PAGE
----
Article Information

Cornelia M. Ferreira1
Jan P. Grundling2

1Business School, Tshwane University of Technology, South Africa

2Department of Management and Entrepreneurship, Tshwane University of Technology, South Africa

Correspondence to:
Cornelia Ferreira

Postal address:
Tshwane University of Technology, Private Bag X680, Pretoria 0001, South Africa

Received: 27 Mar. 2013
Accepted: 26 Mar. 2014
Published: 19 Aug. 2014

How to cite this article:
Ferreira, C.M. & Grundling, J.P., 2014, ‘Adaptation and fixation in entrepreneurial approaches of a dental laboratory’, Acta Commercii 14(1), Art. #188, 7 pages.

Copyright Notice:
© 2014. The Authors. Licensee: AOSIS OpenJournals.

This is an Open Access article distributed under the terms of the Creative Commons Attribution License, which permits unrestricted use, distribution, and reproduction in any medium, provided the original work is properly cited.
Adaptation and fixation in entrepreneurial approaches of a dental laboratory
In This Original Research...
Open Access
   • The research problem
      • The theoretical framework
Research method and design
   • Procedure
   • Sampling protocol
   • Data compilation and measuring instruments
   • Analysis
   • Implications of the research
   • Competing interests
   • Authors’ contributions

Orientation: This study described the adaptation and fixation processes implemented by a small business entrepreneur in order to cope with changing market circumstances.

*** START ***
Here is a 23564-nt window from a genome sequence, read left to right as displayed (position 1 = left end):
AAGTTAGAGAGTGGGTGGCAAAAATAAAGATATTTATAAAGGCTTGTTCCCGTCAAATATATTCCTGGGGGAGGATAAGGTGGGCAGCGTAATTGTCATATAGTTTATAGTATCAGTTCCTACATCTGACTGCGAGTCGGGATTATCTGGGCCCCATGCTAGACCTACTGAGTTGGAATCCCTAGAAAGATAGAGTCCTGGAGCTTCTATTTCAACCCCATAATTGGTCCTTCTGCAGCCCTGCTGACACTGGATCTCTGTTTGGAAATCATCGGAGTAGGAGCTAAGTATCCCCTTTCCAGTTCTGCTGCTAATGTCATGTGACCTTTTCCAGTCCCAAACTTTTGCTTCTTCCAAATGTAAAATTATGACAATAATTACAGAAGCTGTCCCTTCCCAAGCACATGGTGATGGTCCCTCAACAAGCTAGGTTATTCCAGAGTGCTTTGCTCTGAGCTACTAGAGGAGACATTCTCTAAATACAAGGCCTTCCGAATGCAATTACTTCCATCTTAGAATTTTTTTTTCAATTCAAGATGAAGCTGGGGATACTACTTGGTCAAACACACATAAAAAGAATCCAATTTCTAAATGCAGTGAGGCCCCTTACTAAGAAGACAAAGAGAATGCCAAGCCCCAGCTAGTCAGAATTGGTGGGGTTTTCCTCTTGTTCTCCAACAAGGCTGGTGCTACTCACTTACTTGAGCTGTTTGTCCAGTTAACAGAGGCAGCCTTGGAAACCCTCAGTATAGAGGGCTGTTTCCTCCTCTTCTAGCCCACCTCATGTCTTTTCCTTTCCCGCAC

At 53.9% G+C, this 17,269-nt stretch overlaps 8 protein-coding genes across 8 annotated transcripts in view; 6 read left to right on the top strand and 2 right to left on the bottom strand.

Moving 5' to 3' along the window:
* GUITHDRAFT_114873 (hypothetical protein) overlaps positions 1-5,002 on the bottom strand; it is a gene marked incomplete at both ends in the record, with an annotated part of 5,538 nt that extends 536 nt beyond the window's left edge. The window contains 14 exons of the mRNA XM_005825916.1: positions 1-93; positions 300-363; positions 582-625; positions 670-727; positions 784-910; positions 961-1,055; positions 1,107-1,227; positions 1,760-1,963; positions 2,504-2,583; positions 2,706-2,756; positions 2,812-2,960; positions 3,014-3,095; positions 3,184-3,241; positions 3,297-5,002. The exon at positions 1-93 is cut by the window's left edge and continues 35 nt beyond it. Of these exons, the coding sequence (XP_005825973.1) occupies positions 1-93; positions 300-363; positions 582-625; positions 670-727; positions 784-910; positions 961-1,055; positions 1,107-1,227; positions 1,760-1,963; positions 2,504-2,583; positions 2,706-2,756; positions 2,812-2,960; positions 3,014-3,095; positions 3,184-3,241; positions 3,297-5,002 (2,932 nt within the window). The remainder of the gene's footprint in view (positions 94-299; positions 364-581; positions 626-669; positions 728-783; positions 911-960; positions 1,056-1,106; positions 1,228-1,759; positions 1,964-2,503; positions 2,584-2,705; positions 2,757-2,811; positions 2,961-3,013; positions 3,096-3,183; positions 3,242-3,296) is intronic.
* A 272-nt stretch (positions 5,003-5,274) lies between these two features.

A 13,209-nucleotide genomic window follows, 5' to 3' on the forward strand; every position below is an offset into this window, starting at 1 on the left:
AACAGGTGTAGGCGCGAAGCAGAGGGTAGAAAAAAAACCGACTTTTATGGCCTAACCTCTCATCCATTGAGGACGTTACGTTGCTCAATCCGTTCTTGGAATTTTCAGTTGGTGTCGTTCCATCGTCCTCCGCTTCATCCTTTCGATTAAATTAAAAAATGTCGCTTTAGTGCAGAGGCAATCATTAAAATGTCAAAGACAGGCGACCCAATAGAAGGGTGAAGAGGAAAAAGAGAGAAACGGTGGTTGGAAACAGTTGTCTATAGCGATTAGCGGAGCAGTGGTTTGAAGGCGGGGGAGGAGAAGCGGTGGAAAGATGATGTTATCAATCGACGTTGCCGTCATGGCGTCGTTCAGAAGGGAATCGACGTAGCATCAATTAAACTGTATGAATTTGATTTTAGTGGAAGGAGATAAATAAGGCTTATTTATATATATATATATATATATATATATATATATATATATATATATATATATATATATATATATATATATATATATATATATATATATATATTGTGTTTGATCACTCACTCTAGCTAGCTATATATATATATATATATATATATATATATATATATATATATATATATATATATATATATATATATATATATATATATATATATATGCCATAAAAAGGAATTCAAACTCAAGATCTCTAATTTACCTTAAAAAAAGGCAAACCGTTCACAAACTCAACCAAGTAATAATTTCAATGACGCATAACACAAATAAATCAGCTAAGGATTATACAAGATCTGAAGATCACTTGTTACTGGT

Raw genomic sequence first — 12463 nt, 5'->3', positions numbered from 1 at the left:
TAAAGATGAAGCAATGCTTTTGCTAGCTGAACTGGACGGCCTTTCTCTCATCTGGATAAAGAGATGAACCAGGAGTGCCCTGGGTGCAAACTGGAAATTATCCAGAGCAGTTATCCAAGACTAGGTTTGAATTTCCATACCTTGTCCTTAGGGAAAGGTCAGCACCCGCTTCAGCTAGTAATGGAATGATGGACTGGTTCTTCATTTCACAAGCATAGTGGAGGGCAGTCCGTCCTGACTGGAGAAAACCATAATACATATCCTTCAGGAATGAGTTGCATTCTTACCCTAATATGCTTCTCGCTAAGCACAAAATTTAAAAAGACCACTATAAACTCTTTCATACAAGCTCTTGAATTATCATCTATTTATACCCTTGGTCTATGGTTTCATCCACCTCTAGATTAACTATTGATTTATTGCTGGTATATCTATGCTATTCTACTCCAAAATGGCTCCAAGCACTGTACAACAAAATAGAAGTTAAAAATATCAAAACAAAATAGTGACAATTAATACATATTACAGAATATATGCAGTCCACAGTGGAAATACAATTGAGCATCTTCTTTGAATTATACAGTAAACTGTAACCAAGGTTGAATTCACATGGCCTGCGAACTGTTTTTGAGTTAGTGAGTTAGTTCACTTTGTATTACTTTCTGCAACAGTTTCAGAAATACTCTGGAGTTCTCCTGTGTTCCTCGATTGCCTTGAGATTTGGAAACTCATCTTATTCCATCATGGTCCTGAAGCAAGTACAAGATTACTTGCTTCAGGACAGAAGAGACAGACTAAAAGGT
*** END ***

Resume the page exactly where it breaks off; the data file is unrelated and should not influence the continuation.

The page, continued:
Research purpose: The study described how the dental laboratory adapted its entrepreneurial approaches over time in response to critical changes that occurred and how aspects in the managerial approach became fixated and proved to be essential to success.

Motivation for the study: The study provided insight into how the dental laboratory transformed into a stable and prosperous laboratory by the integration of strategic, economic, cultural and social capital through a process of business decision making.

Research design, approach and method: A cohort survey research design, based upon the compilation of longitudinal data over three selected time periods, was employed. The design of the measuring instruments and the interpretation of research results were derived from an adapted entrepreneurial-in-network theoretical framework. A triangulation data compilation approach was followed.